When selecting an engagement ring, there seems to be an endless amount of choices. A well-stocked jewellery store frequently has hundreds of rings with various shapes and colors of diamonds. The array of rings for sale on the Internet is dazzling with hundreds of thousands available. It is easy to get intimidated while looking for that one special ring, but a little research can turn this headache into a fun celebration.
Other than the diamond, the most noticeable thing about an engagement ring is its setting. Also called the mounting, the setting is the metal frame that holds the stones and connects them to the band. A ring’s setting will determine how much light enters the gem to give it sparkle. The setting also protects the diamond and keeps it in place. The setting should complement the hand and make it and fingers appear balanced.
The most popular engagement ring mount is the prong setting. Created in 1886, it has become the classic design for solitaire rings. Small claws grip the diamond to a metal basket connected to the ring. This setting allows the maximum amount of light to enter the stone, giving it the sparkle that almost every bride-to-be craves.
Women looking to make big statements often gravitate to pave settings. Several rows of petite stones are fitted into holes in the band so the tops of the stones are level with the surface of the ring. Almost invisible prongs hold the stones in place, giving the ring’s surface a sparkling illusion. Pave settings put a lot of shine in a small amount of space. The micro setting is a variation of the pave that uses very small diamonds that must be set with the aid of a microscope.
Long used in men’s jewelry, the gypsy, or flush, setting now appears on women’s fingers, too. The gypsy setting places the stone in a hole in the band of the ring so it does not protrude above the surface. Some of the surrounding metal then is hammered over the edges of the diamond to keep it in place. Gypsy settings offer superior protection and security for stones, but they can be expensive to make and do not allow much light to hit the facets of the diamonds.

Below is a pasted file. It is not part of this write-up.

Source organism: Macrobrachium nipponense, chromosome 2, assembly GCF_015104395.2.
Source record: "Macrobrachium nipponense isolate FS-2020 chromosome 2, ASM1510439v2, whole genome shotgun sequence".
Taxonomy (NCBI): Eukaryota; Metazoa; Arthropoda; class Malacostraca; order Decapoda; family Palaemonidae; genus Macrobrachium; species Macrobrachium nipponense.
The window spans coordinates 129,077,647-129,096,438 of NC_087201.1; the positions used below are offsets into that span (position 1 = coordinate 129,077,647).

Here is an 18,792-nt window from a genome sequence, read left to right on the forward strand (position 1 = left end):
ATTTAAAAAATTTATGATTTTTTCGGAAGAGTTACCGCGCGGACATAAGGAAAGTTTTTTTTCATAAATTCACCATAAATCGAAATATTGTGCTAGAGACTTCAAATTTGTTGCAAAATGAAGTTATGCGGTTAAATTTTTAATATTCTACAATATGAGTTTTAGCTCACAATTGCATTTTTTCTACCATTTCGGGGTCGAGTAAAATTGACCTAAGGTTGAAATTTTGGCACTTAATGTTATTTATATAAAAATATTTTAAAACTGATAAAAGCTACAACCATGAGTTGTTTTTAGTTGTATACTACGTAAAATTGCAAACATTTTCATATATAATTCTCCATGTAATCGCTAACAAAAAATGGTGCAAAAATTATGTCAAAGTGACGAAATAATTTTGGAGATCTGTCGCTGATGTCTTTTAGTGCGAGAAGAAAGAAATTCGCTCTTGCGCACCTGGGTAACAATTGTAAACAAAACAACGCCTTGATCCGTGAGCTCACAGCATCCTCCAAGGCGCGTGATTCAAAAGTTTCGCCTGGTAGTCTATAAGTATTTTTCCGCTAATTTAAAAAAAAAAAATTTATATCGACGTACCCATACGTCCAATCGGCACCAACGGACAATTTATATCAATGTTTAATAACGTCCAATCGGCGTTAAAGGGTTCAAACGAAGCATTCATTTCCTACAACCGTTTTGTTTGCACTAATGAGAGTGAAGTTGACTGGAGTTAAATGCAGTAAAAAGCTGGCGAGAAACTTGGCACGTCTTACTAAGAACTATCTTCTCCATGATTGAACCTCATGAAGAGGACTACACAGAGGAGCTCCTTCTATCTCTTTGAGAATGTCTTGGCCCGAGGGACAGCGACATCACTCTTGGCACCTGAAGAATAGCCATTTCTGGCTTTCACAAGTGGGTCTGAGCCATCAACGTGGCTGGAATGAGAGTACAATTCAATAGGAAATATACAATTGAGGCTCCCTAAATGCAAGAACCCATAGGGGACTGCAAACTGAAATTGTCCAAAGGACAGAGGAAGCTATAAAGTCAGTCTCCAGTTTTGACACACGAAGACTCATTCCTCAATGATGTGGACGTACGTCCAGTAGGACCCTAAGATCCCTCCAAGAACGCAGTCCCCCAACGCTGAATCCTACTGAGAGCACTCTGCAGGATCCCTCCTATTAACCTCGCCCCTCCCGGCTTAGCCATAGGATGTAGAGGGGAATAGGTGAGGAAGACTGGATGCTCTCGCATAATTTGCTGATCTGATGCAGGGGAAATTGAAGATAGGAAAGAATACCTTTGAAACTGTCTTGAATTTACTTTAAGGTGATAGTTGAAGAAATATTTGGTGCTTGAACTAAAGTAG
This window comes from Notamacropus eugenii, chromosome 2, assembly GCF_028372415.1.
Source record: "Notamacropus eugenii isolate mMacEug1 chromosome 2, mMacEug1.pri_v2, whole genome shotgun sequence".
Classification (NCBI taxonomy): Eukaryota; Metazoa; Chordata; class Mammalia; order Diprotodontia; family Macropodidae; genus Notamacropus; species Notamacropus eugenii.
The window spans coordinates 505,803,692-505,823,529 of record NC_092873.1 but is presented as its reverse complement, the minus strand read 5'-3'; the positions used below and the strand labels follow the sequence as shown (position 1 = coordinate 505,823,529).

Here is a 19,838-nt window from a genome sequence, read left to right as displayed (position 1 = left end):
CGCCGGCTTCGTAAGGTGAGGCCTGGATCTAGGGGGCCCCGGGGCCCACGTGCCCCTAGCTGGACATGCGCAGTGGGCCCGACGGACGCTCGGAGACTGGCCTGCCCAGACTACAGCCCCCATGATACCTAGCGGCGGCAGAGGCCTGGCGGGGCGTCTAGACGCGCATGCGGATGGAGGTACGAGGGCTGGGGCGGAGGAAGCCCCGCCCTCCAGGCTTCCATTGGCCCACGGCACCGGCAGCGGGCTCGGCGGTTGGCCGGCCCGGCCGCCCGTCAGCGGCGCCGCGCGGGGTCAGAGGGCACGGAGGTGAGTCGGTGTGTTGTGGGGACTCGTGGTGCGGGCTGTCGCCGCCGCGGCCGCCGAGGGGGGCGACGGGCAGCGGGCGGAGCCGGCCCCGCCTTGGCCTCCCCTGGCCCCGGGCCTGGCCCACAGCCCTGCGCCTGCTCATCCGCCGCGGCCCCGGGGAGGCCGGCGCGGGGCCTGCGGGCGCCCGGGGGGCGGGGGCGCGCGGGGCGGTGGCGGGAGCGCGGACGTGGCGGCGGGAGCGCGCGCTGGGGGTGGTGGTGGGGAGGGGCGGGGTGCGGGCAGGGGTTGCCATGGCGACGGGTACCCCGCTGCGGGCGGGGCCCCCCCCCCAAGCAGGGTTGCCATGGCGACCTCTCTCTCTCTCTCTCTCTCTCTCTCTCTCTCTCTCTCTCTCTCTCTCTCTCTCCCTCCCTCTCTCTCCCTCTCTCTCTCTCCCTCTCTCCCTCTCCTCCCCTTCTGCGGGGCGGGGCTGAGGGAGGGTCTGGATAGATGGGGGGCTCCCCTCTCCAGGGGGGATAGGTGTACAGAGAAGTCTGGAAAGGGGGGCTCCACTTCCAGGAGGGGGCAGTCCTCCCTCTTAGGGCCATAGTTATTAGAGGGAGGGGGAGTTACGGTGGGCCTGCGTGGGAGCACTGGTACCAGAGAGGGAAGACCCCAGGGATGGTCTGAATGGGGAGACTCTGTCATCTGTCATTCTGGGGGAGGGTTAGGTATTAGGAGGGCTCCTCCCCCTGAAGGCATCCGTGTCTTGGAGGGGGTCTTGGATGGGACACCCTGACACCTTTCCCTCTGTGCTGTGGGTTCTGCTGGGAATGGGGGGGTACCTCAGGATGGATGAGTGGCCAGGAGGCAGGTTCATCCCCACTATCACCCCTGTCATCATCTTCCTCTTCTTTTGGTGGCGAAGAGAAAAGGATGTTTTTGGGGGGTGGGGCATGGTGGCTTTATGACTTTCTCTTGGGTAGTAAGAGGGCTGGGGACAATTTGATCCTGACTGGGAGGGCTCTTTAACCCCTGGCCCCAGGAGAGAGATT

Similar to the gypsy setting, the bezel mounting also encases the edges of the diamond with a metal rim to hold it in place. However, while gypsy-set stones are flush with the band, bezel-set stones can be slightly raised, which allows light to enter the stone.
More popular for wedding bands than engagement rings, the channel setting presents a row of stones with no spaces between any of them. The row of gems is sandwiched between two horizontal bands of metal for all or part of the circumference of the ring. The bar mounting is another version of the channel setting. The diamonds are placed farther apart and secured with thin bars of metal between them.
The most modern setting is the tension mount. It makes the diamond appear to be floating in air. The stone actually is pinched through a cut in the band and held in place with compression.
For a bride who wants to show off her diamond, nothing will beat a prong setting. However, it may not be the best choice for a woman with an active lifestyle or less traditional tastes. When the time comes to select a ring, consult with a jeweler to find out which setting will be the best fit for a lifetime of beautiful wear.
Lisa Maher is a freelance blogger and writes on fashion